Owning a small business can be both exhilarating and challenging. But at the end of the day, you’ll average getting out of it what you put into it.
There is a lot of work involved in having a small business, but you may find that you can get more done if you are smart about it. No, not that kind of smart – this kind: S.M.A.R.T. Lets take a look at what these letters mean, and how they can work in your smart small business.
Be S.M.A.R.T with Your Smart Small Business
S – Specific
When it comes to improving some aspect of your smart small business, make it a specific goal to accomplish. For example, you don’t want to say that you want to make more money, Sure, that probably IS the goal, but it’s too broad to break down into a real target.
Instead, let’s say that you want to increase your weekend sales. Better yet, let’s be more specific and declare that your direct weekend online sales are going to be improved. By making it more specific, you can paint your target in a clear and definitive way.
One way you could try to raise weekend sales is to manage customer churn. The loss of a valued customer hurts not only in immediate sales (such as for our weekend), but replacing them can have an even higher cost associated with it.
M – Measurable
To know that you are making progress towards your goal, you are going to need some way to measure the effects of your effort. In the case of our example above (improving weekend online sales), we would probably need sales information for the given period covering the weekend.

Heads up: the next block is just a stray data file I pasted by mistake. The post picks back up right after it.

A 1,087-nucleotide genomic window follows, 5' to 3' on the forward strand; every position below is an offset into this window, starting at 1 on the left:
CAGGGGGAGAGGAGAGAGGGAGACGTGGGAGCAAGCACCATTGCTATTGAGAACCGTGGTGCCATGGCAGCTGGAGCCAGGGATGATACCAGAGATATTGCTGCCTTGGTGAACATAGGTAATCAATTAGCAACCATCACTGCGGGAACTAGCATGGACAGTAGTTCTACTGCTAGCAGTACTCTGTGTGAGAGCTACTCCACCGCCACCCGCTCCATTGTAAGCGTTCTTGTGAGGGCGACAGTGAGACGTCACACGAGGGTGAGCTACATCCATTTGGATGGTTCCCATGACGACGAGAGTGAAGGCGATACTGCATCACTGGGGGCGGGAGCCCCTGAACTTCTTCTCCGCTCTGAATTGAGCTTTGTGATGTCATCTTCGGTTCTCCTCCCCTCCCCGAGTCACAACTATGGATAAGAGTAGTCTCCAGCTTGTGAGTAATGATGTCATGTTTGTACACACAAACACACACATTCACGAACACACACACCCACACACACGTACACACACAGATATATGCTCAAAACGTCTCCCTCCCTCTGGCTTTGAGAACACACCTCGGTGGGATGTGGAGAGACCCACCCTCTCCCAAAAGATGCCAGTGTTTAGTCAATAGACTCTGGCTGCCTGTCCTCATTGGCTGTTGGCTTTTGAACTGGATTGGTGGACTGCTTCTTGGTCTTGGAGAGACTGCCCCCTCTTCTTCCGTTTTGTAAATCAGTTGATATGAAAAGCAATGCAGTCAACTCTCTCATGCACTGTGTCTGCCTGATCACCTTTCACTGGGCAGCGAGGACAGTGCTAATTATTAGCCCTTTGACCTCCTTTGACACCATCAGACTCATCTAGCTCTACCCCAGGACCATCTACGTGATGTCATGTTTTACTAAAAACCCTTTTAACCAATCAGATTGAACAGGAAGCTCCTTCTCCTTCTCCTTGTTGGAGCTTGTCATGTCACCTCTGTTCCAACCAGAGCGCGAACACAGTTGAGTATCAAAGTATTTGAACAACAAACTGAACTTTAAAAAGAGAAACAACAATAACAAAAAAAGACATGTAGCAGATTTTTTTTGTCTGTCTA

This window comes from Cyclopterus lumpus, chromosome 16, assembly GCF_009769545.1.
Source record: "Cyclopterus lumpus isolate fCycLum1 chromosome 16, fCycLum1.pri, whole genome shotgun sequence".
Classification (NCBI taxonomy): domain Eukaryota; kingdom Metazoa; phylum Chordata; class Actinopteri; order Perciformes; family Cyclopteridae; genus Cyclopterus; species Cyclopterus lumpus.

We would also need to go one step further and break out the online sales differently from all the other sales channels. We would want to remove affiliate sales from the total, and other channels that are not precisely the online sales for the given period.
A – Assignable
Once you have your specific goal in mind and have a way to measure it, you will need to assign it to someone to make the magic happen. The action of tasking the goal is where the small business approach may vary from typical S.M.A.R.T business practices.
The reason is that many times a smart small business may be a single person. You already know who you are going to assign it to – no surprise there – but it needs to be manageable.
For example, you may need to look at your calendar and see what time you have free that you can dedicate to the task. Once you figure that out, go ahead and assign it by specifying that time to your S.M.A.R.T. business goal.
R – Realistic
Your specific goal has to be realistic. Sure, you can loudly declare that you will triple weekend online sales within a fortnight (does anyone even say fortnight anymore?)
But that kind of increase in sales is not possible. Instead aim for a realistic goal, such as a 30% increase. Keeping your goals realistic makes them achievable, which is essential to both reaching your target as well as the psychological impact of being successful.
Don’t discount the boost that you will get from reaching a new goal. A good win can spur you on to the next target, and before you know it, you are climbing mountains.
T – Timely
Making a goal timely goes in hand with it being realistic. For example, you may decide that you want to increase your weekend sales by 30% over the next three months. Situations vary, but that should be an approachable goal for your smart small business (and please note that I did not say “fortnight” again.)
By applying the S.M.A.R.T paradigm to your small business, you may find that it can help you isolate and accomplish specific goals that make a considerable impact on your bottom line. Once you understand how this simple but effective process works, you may discover that the sky is the limit.